The majority of publications highlight muscular weakness in hands and loss of grip strength as one of the main symptoms of CTS. However, the grip function is not performed by the hand muscular ( simply because there are no muscles in the hand capable of performing such a function), but by the muscles in the forearm, the ligaments of which are attached to the phalanges. The innervation of the muscles of the forearm is provided by the median nerve. Thus, the point of innervation is located much higher that the carpal tunnel. The explanation of this can be found in any anatomy book. Therefore, the CTS diagnostic tests, based on measurements of strength of the hand are not informative. Pain increase in the horizontal position of the body at night time is considered to be one of characteristic symptoms of CTS. The explanation of the night pain increase given by Rudevik B., (1981) et al is that in the absence of physical activity the work of the "muscular pump" stops and the excretion of the fluids from the limbs slows down. As a result, the intra-tissue pressure increases compressing nervi nervorum. This also explains occurrence of paresthesia at night time. However the authors of this hypothesis do not take into consideration that the shape of the spine significantly changes depending on the position of the body (standing up or lying down), especially in its most flexible parts. In horizontally positioned vetrebrae, that changed their position increase pressure on nervous and soft tissue, which are already affected by osteochondrosis.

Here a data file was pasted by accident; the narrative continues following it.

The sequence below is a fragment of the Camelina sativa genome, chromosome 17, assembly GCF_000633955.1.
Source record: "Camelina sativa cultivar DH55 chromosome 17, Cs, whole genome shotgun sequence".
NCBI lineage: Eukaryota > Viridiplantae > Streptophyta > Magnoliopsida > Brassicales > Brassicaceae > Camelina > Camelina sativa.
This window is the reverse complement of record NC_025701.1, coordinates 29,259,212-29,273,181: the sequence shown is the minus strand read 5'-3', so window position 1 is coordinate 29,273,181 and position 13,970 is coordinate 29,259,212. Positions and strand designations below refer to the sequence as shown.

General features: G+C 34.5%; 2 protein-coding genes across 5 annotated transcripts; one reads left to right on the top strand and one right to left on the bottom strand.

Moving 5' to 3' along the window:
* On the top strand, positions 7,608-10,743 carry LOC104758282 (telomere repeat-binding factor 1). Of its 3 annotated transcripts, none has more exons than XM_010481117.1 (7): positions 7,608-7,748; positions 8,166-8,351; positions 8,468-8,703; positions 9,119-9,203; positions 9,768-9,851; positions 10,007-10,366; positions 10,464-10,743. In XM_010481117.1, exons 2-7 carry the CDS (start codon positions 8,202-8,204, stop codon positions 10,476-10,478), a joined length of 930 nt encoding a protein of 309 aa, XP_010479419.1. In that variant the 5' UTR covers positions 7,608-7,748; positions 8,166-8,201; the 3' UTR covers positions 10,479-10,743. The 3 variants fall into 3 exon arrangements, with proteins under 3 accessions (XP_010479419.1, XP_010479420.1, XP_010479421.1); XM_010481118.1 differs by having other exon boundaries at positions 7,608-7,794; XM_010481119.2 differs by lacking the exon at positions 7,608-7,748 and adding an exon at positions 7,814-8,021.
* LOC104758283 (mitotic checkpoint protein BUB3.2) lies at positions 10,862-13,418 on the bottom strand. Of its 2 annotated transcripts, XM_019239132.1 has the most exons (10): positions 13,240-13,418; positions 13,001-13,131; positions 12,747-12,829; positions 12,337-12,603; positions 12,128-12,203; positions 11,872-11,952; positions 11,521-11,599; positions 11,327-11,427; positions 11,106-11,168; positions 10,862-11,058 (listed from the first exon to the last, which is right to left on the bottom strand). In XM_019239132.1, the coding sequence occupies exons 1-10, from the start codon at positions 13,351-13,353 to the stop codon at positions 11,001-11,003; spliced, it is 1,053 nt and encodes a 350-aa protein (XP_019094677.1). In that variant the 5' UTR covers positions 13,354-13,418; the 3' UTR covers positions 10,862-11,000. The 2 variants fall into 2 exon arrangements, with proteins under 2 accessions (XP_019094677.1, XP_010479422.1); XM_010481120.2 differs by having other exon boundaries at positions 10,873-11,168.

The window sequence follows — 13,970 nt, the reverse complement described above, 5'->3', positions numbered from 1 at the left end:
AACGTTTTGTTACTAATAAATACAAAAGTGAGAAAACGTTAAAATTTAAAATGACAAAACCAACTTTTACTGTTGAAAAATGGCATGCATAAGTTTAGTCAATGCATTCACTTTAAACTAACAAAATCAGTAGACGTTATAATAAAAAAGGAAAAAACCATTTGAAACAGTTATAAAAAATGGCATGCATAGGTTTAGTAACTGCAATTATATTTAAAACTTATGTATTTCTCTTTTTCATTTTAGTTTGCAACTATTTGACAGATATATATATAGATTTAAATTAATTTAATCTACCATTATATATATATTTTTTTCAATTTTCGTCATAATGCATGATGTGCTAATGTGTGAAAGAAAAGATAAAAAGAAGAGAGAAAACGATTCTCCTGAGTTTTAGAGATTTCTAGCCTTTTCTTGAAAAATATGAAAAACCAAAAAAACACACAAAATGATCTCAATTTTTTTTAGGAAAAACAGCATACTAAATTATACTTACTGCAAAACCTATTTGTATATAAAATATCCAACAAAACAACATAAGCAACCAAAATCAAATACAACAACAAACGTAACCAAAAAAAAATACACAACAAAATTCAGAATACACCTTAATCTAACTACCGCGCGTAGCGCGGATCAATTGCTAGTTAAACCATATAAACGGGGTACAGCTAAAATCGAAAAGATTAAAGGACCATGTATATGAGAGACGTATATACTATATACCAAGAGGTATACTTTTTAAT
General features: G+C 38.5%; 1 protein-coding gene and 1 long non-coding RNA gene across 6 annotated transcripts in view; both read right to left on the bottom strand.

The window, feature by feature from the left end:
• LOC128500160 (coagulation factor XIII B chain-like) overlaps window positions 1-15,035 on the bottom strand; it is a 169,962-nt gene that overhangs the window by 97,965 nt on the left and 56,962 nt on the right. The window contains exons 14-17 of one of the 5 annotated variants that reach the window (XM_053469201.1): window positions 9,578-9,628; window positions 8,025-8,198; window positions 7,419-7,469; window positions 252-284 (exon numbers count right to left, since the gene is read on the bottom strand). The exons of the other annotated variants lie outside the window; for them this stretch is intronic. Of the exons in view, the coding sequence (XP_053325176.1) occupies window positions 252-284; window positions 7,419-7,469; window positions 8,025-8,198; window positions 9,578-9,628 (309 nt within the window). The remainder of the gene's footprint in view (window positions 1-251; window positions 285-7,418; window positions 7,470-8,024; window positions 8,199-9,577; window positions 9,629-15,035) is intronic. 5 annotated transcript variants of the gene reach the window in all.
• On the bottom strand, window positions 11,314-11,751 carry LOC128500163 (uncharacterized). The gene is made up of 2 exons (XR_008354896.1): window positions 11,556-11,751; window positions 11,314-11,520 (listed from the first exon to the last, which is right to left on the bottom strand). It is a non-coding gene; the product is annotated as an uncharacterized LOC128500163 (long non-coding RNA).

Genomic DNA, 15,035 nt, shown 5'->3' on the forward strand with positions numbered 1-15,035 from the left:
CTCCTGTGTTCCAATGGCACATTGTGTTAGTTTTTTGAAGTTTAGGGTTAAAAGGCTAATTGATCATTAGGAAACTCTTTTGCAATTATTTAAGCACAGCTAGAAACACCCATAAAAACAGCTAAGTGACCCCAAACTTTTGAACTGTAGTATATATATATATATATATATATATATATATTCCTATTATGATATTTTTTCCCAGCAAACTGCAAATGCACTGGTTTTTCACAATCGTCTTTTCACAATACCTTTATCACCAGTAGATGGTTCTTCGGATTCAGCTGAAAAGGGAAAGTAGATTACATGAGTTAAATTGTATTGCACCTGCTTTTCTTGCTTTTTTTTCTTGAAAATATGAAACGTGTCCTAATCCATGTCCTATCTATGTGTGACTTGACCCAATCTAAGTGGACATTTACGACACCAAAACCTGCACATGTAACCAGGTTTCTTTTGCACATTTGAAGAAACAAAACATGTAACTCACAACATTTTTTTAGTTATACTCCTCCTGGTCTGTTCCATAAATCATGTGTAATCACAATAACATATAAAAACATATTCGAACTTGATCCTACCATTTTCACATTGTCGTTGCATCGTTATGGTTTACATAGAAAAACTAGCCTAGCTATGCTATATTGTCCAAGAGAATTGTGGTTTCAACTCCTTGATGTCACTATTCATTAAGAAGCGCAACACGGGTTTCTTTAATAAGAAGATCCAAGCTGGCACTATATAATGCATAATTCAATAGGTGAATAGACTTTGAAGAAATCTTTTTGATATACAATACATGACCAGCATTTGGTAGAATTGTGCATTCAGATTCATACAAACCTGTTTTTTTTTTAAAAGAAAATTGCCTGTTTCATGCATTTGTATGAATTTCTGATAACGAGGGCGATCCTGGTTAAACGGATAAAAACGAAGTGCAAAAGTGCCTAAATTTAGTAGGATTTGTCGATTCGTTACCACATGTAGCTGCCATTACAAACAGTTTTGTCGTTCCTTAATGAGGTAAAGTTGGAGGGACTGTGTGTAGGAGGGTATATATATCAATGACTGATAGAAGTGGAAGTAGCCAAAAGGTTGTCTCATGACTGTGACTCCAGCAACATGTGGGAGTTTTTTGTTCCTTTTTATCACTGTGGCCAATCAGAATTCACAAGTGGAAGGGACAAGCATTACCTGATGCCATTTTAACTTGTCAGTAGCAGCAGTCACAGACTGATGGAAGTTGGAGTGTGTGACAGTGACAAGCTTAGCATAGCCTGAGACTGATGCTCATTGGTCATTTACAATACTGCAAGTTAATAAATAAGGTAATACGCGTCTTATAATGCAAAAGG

Also there is no clear explanation as to why when the body is in a horizontal position the muscle pump stops working only on one hand, as CTS often occurs on both hands. First the symptoms occurring on one hand and later on, spreading to the other. It would be logical to suggest that the processes which all occur in chiral locations have the same cause: Cervical Osteochondrosis.